Unsurprisingly, the Scottish Wildcat will be crossed off. I love cats of all sorts, but, if I’m honest, I wouldn’t be too disappointed about this. They are very rare and very secretive, making them extremely hard to see. They also look permanently grumpy, so I’m a bit scared of them.

The Cairngorms are the only place in Britain where you can see Reindeer wondering free(ish) (except on Christmas Eve, when you can spot them anywhere in the country, if you’re lucky and you’ve been good).

Highland ponies will also need to come off the list. On a smaller scale, the Orkney Vole will also no longer count as British.

Then there are a whole host of creatures where, although they also live elsewhere in the UK, Scotland is the best place to try and see them. This includes Mountain Hares, Pine Martens, and a lot of different types of whales that can (with luck) be seen from ferries to the remoter islands. While Scottish independence wouldn’t be an excuse to remove them from the list, my task will get trickier.

torpid dormouse
Torpid dormouse

Conversely, there are lots of animals who live in England and / or Wales who can’t be found in the chillier climate of Scotland – dormice, harvest mice, rare reptiles and many types of bats for example.

So, a Yes vote will make my list shorter. Despite that, I hope our Scottish Brethren choose to stay part of Britain. Please don’t abandon us! (Or at least let me set up a small satellite area of Scotland here in southern England, so I can escape the coalition government as well!)

Bats of Nutfield Marsh

Bat detector and ID chartThose of you who’ve been following this blog for a while will know that I’ve set myself the challenge of seeing every species of British animal in the wild. One group that are proving particularly tricky at the moment are bats. There are 16 species of bat resident in the UK, 14 of which live in my home county of Surrey, so it really shouldn’t be that hard. I have a bat detector, an identification chart and an app on my phone that lets me hear recordings of different bats, as played through a heterodyne bat detector. But despite all this, I’m still not making much progress. Lots of bats sound very similar to each other, and live in similar habitats, making distinguishing them hard.

In an effort to deal with this, I thought I’d get some expert help. So Dr C and I went along to a Surrey Wildlife Trust bat walk on Nutfield Marsh, led by someone who knows their bats. It was a beautiful summers day, and the clear skies meant it didn’t get dark til late. A group of around 30 people (including lots of kids) gathered in the car park, watching flocks of ring-necked parakeets. Nutfield Marsh is a nature reserve on the site of former sand pits (not the sort kids play in). It’s now been transformed into a wonderful mix of ponds, lakes, grasslands and woods. Ideal bat habitat, and home to 5 different sorts of bats (Common and Soprano Pipistrelles, Daubenton’s, Serotine and Noctules).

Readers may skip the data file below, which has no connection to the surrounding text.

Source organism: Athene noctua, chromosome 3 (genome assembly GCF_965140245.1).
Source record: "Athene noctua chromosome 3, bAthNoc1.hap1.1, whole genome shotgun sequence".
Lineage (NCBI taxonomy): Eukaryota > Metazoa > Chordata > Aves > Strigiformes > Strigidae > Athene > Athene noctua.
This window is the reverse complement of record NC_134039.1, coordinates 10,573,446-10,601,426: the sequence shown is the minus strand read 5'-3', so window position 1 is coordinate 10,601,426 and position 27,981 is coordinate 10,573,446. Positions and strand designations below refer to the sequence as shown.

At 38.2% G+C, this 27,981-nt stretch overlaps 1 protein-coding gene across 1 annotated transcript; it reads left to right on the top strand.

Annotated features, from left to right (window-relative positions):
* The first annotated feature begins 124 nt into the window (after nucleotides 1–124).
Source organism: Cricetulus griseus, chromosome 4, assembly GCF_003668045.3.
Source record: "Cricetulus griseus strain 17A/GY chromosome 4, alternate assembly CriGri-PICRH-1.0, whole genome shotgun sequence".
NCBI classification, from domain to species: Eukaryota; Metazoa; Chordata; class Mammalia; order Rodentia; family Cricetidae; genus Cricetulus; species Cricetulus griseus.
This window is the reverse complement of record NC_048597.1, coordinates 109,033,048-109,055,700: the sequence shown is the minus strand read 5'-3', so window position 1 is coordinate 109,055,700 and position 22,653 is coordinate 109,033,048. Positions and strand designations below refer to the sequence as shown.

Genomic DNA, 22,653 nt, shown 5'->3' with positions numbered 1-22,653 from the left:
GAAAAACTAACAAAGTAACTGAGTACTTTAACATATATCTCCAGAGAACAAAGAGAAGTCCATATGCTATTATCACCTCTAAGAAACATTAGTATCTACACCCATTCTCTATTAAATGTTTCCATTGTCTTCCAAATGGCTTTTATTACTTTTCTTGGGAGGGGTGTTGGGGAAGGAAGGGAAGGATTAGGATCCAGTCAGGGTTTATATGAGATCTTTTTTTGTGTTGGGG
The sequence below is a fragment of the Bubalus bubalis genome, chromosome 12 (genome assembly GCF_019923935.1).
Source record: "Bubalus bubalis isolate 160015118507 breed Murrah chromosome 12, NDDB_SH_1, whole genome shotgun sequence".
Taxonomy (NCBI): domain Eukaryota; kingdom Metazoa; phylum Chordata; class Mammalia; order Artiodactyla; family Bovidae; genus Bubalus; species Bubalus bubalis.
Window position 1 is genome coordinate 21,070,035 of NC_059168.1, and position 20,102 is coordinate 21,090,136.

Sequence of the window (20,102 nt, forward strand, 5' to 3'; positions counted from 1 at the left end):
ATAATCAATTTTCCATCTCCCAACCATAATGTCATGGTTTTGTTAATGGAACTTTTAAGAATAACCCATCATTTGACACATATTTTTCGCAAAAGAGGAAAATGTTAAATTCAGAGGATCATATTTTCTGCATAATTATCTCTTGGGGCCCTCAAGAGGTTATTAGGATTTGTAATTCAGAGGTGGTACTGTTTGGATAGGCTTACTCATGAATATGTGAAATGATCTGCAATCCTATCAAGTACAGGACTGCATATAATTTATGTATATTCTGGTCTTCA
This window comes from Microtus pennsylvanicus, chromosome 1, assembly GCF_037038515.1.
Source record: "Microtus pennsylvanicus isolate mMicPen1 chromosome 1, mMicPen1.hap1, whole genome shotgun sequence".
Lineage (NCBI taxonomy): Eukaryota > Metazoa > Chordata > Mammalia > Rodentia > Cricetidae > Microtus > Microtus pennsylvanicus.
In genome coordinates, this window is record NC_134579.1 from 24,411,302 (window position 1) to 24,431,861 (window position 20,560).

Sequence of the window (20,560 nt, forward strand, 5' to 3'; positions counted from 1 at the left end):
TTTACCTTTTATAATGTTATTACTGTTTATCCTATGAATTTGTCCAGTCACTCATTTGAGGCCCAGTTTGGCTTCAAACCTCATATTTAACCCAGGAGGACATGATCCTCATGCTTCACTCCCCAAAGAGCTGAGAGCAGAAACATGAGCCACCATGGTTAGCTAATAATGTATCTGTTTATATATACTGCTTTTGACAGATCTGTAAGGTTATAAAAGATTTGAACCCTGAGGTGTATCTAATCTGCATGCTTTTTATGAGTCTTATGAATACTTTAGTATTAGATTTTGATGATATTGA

A common pipistrelle bat weighs about the same as a 2p coin
A common pipistrelle bat weighs about the same as a 2p coin

 Armed with bat detectors we wandered round the reserve, and as the dusk deepened we picked up our first bats – common pipistrelles. Common pipistrelles, as their name suggests, are the most widespread and numerous of Britain’s bats. They’re also one of the smallest, weighing the same as a 2p coin.

While it’s always good to see and hear bats, I had already crossed them off my list in May, so I was really hoping to see some new species.

We headed to the largest of the lakes, and waited as the last hint of light faded, hoping to see Daubenton’s bats feeding on the insects that flitted just above the surface of the water. We did see a few more bats, but the detectors revealed them to be common pipistrelles. Eventually, the call of bed could no longer be ignored, and we headed back to the cars.

It was a little disappointing not to see some new bats, but it was very pleasant to take a stroll round Nutfield Marsh in the cool of the evening. It’s inspiring to see how an industrial landscape can be transformed into a haven for wildlife.

British Animal Challenge: April Update

April has been a bit of a mixed month for me in terms of the British Animal Challenge. Still no luck with amphibians (apart from a few tadpoles), despite dreams of giant toads.

The reptiles course I attended will hopefully help me spot lizards and snakes. As late April and early May are meant to be the best times to see reptiles, I had hoped to see some along the 35 miles of South West Coast Path I walked last week. But I didn’t spot a single scale. Maybe the steep hills distracted me.

I did, however, manage to tick one new species off my list: the Exmoor pony. Not the hardest to spot – they’re pretty large compared to most of the species on my list, and not too shy either. But they are limited to a fairly small (and scenic) geographical area.  I’ll write a bit more about them in the next week or so.

So, what are my plans for May? Well, reptiles are top of my list,  trying to put my new knowledge to use. I’m also hoping to do some newt surveying, and maybe have another go at looking for otters and water shrews.